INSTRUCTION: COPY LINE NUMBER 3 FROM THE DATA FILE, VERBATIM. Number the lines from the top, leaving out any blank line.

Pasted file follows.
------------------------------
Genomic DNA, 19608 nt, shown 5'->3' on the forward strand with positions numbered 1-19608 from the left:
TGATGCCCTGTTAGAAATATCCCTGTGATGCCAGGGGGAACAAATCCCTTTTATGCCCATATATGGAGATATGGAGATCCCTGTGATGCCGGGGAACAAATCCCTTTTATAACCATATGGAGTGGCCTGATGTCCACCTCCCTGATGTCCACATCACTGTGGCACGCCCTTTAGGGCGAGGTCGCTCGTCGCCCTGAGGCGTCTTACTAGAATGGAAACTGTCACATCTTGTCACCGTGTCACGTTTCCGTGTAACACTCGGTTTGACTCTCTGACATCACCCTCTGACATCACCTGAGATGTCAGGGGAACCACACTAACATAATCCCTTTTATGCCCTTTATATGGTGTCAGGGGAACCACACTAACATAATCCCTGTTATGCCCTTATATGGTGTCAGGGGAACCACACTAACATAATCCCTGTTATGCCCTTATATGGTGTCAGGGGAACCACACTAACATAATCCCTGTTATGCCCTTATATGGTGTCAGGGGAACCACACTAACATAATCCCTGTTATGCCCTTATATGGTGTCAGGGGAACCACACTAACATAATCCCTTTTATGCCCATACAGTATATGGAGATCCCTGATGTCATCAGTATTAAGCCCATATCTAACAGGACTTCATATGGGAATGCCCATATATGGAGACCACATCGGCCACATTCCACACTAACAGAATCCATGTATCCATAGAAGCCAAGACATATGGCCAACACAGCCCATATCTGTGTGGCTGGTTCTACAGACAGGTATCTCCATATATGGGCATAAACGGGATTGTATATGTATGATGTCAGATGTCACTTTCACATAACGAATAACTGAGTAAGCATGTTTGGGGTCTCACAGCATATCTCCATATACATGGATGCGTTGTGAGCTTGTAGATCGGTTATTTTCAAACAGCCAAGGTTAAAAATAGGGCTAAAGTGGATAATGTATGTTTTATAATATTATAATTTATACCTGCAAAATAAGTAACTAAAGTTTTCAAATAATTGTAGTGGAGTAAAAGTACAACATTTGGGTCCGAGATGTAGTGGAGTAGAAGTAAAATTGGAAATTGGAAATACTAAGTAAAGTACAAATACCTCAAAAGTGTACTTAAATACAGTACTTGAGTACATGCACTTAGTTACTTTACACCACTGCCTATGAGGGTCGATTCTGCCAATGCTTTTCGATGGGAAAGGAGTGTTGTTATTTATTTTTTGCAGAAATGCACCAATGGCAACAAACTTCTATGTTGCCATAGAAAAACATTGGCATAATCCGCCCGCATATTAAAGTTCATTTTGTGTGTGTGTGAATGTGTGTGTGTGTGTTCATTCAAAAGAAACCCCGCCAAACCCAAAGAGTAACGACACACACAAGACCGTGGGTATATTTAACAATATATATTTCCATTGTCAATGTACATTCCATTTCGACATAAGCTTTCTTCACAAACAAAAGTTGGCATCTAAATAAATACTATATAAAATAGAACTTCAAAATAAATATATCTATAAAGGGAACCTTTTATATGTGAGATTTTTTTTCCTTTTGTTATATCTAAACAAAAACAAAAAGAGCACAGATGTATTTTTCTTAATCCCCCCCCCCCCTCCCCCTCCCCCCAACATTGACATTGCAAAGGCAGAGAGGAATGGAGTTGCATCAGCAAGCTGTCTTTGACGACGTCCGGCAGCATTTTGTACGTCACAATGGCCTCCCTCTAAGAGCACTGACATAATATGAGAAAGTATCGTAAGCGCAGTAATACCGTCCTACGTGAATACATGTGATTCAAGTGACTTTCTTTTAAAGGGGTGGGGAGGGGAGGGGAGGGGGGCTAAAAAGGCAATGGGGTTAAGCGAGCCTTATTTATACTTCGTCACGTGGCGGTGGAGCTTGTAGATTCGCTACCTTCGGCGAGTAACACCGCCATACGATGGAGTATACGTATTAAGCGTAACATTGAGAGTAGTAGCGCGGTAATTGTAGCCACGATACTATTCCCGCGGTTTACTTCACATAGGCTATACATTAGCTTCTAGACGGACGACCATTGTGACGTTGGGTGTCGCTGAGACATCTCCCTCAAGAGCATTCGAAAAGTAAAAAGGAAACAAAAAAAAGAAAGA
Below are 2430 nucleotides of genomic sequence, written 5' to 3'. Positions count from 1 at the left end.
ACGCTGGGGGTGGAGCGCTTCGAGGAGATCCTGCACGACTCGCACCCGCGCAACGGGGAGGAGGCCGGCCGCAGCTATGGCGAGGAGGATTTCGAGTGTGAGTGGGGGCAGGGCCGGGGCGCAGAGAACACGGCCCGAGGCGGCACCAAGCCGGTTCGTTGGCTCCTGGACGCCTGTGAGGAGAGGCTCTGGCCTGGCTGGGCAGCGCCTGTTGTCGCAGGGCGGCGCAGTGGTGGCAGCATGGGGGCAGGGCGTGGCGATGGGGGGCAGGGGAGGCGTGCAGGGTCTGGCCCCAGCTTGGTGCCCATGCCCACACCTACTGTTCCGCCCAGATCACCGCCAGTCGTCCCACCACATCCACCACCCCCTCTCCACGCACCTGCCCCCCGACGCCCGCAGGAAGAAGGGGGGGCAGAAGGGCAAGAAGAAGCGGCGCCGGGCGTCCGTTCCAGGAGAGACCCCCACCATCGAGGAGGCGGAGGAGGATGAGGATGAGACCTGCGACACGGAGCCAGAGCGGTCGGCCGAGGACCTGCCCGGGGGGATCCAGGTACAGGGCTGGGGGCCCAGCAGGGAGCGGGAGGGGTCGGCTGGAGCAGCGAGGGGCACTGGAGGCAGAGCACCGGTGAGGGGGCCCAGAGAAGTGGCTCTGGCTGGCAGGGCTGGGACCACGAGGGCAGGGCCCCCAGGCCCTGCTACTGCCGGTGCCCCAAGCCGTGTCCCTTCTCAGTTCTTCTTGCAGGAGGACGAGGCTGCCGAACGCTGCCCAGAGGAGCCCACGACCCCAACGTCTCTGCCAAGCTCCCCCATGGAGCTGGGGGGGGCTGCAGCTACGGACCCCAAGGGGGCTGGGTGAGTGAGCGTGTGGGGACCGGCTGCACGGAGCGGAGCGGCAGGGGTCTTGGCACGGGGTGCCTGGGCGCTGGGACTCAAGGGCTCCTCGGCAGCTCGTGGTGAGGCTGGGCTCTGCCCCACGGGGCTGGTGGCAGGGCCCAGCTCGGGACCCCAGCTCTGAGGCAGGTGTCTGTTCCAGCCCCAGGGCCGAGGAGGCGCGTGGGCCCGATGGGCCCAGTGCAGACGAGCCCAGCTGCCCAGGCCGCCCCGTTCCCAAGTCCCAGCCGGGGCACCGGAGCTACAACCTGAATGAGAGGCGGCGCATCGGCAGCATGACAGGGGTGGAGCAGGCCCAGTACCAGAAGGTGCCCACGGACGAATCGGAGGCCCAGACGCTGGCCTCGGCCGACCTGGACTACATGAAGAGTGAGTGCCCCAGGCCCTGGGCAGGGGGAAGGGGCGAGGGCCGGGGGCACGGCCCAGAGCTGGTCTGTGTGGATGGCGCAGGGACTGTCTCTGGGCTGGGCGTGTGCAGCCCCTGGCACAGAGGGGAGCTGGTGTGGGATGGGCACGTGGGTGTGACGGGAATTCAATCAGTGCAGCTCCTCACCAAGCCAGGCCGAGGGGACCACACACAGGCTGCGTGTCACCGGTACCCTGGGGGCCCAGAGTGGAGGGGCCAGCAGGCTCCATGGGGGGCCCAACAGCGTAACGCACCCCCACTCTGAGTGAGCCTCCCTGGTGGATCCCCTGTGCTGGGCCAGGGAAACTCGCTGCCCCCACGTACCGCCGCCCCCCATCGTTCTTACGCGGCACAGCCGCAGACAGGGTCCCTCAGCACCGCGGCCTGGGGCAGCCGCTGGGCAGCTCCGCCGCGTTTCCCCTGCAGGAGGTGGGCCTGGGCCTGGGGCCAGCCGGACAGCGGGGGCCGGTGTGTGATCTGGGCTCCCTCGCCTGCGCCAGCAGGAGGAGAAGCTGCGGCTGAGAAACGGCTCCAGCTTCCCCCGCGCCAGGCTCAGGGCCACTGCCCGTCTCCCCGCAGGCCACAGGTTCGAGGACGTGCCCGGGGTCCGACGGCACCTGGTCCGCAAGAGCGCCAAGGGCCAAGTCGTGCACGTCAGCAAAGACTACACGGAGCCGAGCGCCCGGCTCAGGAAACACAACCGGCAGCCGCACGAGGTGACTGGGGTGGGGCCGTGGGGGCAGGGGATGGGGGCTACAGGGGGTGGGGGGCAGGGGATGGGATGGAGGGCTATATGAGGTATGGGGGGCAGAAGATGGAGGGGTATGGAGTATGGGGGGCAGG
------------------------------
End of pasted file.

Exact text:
Below are 2430 nucleotides of genomic sequence, written 5' to 3'. Positions count from 1 at the left end.